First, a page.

How much sustainability is enough?

The Future-Fit Business Benchmark
PostedApril 01, 2015, in  Step 8: sustainable society
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Awareness and support for sustainability is on the increase. Businesses take all kinds of measures in order to operate in a more sustainable manner. Slowly but surely accountability is also often being taken through Integrated Reporting. But how do you know you are acting in a sustainable manner? What is going well and what could be better? To answer that question, the Future-Fit Business Benchmark was developed.  

28 objectives

The Future-Fit Business Benchmark was written by sustainability experts Geoff Kendall and Bob Willard, linked to The Natural Step. The aim of the Benchmark is to bridge the gap between awareness and action. In order to do that, generic basic principles for a future-proof, sustainable organization were defined. On that basis, 28 objectives and KPIs (key performance indicators) were drafted. A company that scores a pass on all 28 should be satisfied because then it really is a future-poof organization that delivers a positive contribution from an economic, environmental and social point of view. 


Not easy

Some of the KPIs:

  • all power used is non-polluting and climate neutral;
  • all products and packaging are re-used in some way at the end of the cycle;
  • ‘zero emission’ is the basis for all operational processes;
  • the bio-diversity in the surrounding area is not affected;
  • employees are guaranteed a safe working environment, free of discrimination and with room for personal development. Certainly:  the bar is set high. It’s only logical, since creating a truly sustainable organization is not easy. It is not a cosmetic operation but concerns the foundation of the company.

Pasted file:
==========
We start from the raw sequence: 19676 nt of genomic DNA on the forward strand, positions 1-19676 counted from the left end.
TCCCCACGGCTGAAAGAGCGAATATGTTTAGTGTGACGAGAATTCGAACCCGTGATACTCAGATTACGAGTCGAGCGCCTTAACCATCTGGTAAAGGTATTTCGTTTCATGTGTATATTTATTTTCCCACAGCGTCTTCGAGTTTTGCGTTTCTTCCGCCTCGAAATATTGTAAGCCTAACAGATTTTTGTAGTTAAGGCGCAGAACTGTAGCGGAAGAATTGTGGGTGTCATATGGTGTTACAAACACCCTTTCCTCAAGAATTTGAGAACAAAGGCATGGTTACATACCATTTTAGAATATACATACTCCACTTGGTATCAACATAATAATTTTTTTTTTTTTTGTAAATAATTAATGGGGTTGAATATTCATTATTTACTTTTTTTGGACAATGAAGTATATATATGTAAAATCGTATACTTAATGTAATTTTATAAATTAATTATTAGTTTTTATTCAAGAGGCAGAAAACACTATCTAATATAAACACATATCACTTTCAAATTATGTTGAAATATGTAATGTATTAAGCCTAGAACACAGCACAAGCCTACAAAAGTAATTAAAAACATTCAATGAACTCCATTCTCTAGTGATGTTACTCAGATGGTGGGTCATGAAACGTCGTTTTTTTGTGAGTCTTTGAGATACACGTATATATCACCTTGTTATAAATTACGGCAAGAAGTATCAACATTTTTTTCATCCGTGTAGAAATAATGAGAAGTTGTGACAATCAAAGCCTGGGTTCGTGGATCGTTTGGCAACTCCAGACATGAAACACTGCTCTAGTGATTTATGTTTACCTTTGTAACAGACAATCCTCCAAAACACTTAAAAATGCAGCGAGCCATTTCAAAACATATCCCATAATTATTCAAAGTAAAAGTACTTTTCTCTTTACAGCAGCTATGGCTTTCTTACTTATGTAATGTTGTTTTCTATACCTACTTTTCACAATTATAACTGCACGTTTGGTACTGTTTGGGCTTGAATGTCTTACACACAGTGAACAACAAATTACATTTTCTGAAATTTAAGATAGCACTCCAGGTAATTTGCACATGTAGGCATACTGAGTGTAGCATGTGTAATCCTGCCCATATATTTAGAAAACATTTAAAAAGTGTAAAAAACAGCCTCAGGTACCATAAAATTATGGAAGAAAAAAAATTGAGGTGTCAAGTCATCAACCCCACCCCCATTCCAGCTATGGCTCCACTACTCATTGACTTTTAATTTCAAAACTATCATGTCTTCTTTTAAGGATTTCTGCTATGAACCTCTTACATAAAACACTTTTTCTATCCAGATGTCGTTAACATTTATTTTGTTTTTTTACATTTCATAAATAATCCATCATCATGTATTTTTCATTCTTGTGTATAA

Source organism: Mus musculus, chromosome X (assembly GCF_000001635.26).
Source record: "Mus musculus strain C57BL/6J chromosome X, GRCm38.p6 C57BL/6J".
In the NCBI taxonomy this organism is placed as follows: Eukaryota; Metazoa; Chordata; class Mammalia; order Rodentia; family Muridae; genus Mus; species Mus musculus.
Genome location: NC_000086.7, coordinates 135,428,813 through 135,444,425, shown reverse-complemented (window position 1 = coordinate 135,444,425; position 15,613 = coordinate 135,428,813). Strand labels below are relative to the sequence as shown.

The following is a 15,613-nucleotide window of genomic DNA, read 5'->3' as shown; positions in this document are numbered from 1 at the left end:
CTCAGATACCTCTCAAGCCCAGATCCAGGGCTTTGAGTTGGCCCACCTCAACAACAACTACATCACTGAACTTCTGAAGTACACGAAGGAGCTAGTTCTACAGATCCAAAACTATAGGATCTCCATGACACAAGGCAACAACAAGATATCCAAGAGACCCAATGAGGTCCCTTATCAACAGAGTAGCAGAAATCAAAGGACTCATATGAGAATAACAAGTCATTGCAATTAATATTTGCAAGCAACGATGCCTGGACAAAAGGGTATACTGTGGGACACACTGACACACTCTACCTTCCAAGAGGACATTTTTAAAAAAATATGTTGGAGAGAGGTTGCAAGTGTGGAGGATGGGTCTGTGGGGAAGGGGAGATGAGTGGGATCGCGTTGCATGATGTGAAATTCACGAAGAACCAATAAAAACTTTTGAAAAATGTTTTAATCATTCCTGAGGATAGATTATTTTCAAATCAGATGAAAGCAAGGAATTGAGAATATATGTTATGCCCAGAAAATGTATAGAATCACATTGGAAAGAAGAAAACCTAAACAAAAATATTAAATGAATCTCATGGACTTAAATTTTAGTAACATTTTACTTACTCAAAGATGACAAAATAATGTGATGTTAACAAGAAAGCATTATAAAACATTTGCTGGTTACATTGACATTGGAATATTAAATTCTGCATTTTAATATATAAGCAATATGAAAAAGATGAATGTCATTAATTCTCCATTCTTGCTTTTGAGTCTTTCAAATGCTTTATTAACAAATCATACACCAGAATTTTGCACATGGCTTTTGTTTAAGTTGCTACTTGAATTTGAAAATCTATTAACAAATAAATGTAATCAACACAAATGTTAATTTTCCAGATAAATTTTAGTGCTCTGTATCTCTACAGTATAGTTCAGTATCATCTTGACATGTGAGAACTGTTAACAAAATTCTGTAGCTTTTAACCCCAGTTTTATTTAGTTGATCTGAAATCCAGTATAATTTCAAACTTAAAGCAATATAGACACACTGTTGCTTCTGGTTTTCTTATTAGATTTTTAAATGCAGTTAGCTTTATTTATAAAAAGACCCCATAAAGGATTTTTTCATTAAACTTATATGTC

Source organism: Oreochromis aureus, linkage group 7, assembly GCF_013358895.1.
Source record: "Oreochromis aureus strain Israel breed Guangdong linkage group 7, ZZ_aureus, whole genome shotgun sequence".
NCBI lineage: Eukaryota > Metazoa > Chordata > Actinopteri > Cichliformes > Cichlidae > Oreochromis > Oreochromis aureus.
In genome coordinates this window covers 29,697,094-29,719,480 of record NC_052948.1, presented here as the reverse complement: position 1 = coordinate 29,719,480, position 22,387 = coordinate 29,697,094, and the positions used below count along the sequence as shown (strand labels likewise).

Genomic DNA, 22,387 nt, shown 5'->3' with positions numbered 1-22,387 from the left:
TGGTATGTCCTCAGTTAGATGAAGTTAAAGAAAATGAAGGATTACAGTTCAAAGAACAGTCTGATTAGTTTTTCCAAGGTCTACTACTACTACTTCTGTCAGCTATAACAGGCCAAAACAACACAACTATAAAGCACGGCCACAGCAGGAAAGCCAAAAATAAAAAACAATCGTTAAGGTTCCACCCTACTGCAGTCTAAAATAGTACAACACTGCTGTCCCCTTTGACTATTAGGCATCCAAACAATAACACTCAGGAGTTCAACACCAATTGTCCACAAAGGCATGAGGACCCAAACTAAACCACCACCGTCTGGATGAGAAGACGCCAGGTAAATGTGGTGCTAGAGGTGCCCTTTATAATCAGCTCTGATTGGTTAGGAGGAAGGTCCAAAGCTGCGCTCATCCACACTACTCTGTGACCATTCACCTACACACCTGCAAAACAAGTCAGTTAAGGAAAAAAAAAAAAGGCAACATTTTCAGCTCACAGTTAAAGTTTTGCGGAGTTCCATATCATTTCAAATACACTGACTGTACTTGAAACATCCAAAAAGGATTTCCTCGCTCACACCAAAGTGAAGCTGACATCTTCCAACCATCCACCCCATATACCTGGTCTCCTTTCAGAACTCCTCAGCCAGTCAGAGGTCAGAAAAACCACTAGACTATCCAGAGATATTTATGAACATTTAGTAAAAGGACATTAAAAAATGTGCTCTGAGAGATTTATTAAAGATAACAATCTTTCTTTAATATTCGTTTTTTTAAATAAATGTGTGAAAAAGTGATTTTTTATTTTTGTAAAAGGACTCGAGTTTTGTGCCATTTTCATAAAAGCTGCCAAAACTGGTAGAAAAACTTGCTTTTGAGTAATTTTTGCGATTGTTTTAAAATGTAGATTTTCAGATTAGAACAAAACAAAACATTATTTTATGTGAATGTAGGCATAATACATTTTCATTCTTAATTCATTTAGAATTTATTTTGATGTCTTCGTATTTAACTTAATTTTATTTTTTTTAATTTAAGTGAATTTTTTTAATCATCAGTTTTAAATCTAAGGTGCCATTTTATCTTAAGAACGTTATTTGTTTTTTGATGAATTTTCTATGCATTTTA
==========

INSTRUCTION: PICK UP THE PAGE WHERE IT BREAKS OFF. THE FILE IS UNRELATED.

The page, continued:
Handy document

The Future-Fit Business Benchmark is a handy document for the design of a solid sustainability policy. The wide range of objectives are almost all-encompassing. Yes: almost, there is something missing. The Benchmark is actually focused in the individual company. The big picture – production chain, branch, (global) market – remain out of shot. An important omission, because sustainability issues are also about ‘the system’. Precisely for that reason, Improve4all advocates, among other things, for  commodity tax  instead of capital tax,  educational reforms and a new system for food distribution.


In conclusion, there is another point of criticism. The Benchmark focuses exclusively on the sustainable value of products and processes, but says nothing about the end user. That raises the question of how sustainable a company that produces non-sustainable results can be. Philip Morris and Coca-Cola, for example, deliver products that are proven to be detrimental to the health. No matter how sustainable the process, their products are damaging to the end user. Still, both companies are presented as examples in the Benchmark. This adds a somewhat bitter aftertaste to a practical and clear contribution. We still have a long way to go.  

Interested in the Future-Fit Business Benchmark? This open source publication can be downloaded for free. 


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PostedApril 01, 2015, in Step 8: sustainable society
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